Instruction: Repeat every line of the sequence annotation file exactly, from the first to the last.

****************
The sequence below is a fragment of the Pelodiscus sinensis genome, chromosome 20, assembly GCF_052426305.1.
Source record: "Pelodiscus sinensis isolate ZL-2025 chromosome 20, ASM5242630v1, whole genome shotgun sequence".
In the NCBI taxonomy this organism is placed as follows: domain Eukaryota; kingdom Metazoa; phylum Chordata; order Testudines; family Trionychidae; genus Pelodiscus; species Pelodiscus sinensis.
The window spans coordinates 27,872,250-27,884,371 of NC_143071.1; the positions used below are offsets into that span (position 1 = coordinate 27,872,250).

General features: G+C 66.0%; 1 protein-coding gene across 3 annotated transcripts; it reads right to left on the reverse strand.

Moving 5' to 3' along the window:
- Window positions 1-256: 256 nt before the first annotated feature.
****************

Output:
The sequence below is a fragment of the Pelodiscus sinensis genome, chromosome 20, assembly GCF_052426305.1.
Source record: "Pelodiscus sinensis isolate ZL-2025 chromosome 20, ASM5242630v1, whole genome shotgun sequence".
In the NCBI taxonomy this organism is placed as follows: domain Eukaryota; kingdom Metazoa; phylum Chordata; order Testudines; family Trionychidae; genus Pelodiscus; species Pelodiscus sinensis.
The window spans coordinates 27,872,250-27,884,371 of NC_143071.1; the positions used below are offsets into that span (position 1 = coordinate 27,872,250).

General features: G+C 66.0%; 1 protein-coding gene across 3 annotated transcripts; it reads right to left on the reverse strand.

Moving 5' to 3' along the window:
- Window positions 1-256: 256 nt before the first annotated feature.